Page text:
> > [...]
> >
> > > I've pointed multiple reasons why I think it has a significant cost.
> >
> > Can you just summarise them again briefly for me?  If we are free to
> choose nomenclature and API for hoopl2, I’m not yet seeing why making it a
> separate package is harder than not doing so. E.g. template-haskell is a
> separate package.
> Having even Hoopl2 as a separate package would still entail
> additional work:
> - Hoopl2 would still need to duplicate some concepts (eg, `Unique`,
>   etc. since it needs to be standalone)
> - Understanding code (esp. by newcommers) would be harder: the Cmm
>   backend would be split between GHC and Hoopl2, with the latter
>   necessarily being far more general/polymorphic than needed by GHC.
> - Getting the right performance in the presence of all this additional
>   generality/polymorphism will likely require fair amount of
>   additional work.
> - If Hoopl2 is used by other compilers, then we need to be more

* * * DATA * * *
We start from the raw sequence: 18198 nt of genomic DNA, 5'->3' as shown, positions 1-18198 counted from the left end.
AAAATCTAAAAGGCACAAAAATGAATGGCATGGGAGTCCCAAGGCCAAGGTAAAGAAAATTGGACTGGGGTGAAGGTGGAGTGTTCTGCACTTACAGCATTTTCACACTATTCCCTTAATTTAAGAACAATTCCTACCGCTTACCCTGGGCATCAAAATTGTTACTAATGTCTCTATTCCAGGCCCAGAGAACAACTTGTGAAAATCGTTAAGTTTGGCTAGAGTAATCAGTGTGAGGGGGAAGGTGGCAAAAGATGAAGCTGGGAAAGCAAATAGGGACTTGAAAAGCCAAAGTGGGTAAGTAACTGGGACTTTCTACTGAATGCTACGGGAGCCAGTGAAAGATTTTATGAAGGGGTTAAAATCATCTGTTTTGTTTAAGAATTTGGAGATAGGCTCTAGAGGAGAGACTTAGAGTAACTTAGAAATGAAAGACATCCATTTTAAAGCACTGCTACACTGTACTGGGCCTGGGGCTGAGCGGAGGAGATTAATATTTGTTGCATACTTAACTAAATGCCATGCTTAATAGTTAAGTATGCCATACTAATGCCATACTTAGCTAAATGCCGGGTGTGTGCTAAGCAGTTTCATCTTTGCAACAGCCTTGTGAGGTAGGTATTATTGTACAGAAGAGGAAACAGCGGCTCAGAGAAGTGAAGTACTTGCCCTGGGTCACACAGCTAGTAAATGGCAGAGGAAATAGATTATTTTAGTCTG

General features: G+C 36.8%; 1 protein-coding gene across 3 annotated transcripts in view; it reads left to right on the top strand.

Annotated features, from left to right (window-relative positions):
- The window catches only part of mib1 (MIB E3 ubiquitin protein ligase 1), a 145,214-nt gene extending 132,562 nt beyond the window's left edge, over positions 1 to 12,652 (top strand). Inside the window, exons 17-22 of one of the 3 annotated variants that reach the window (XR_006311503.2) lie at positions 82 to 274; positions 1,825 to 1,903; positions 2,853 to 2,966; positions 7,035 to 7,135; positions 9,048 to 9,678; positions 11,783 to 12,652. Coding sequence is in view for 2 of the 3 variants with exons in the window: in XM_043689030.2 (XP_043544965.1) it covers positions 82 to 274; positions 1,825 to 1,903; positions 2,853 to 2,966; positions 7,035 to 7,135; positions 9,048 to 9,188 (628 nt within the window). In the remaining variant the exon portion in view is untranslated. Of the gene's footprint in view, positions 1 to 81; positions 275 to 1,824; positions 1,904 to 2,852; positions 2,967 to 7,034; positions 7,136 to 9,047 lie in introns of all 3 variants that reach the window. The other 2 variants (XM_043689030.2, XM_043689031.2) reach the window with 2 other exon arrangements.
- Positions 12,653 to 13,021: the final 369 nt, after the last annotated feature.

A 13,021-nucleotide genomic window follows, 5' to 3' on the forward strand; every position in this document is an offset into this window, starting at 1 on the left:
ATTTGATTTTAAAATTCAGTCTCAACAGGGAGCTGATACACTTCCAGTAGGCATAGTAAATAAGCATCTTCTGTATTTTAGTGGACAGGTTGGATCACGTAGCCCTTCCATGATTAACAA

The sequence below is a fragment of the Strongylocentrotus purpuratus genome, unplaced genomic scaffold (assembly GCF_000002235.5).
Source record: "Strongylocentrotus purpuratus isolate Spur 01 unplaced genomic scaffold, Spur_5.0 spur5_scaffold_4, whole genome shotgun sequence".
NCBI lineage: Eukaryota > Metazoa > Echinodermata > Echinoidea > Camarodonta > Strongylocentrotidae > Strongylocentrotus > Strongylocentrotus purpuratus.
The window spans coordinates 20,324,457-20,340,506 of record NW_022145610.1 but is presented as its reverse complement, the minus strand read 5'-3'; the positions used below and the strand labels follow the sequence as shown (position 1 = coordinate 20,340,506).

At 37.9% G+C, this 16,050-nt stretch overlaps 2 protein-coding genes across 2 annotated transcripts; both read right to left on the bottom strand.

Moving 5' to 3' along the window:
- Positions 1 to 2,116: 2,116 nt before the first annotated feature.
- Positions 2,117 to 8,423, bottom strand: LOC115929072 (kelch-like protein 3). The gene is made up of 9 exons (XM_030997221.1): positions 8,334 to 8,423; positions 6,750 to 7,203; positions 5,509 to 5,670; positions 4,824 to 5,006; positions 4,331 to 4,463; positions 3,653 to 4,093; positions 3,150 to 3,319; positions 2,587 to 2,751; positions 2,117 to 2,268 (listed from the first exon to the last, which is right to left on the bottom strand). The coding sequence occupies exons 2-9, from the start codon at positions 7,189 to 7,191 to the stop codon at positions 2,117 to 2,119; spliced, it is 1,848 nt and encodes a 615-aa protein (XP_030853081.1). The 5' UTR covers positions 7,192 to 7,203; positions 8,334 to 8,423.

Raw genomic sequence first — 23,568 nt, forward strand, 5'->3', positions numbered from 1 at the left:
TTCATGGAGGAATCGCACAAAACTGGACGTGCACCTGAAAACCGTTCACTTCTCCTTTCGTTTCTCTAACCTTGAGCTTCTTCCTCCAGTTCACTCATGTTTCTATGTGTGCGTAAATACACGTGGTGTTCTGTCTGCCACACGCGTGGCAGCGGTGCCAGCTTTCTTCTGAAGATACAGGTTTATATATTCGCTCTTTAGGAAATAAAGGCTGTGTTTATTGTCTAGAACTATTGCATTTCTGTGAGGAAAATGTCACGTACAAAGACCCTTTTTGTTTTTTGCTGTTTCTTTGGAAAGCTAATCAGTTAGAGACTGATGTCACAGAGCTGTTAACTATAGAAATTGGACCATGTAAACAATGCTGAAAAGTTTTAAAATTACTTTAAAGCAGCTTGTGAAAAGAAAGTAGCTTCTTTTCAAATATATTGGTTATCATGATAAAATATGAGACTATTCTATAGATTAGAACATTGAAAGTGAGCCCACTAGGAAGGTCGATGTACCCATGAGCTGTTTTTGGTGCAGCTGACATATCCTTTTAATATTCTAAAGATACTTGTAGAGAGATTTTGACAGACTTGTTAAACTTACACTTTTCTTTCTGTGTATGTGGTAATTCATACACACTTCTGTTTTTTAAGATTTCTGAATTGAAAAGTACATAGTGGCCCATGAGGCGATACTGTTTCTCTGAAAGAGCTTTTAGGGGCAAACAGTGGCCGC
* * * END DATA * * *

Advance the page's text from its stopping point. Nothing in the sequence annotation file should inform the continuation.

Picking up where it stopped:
>   careful changing anything in incompatible ways, this will require
>   more discussions & release coordination.
> Considering that Hoopl was never actually picked up by other
> compilers, I'm not convinced that this cost is justified. But I
> understand that other people might have a different opinion.
> So how about a compromise:
> - decouple GHC from the current Hoopl (ie, go ahead with my diff),
> - keep everything Hoopl related only in `compiler/cmm/Hoopl` with the
>   long-term intention of creating a separate package,
> - experiment with and improve the code,
> - once (if?) we're happy with the results, discuss what/how to
>   extract to a separate package.
> That gives us the freedom to try things out and see what works well
> (I simply don't have ready solutions for anything, being able to
> experiment is IMHO quite important). And once we reach the right
> performance/representation/abstraction/API we can work on extracting
> that.
> What do you think?
> Cheers,
> Michal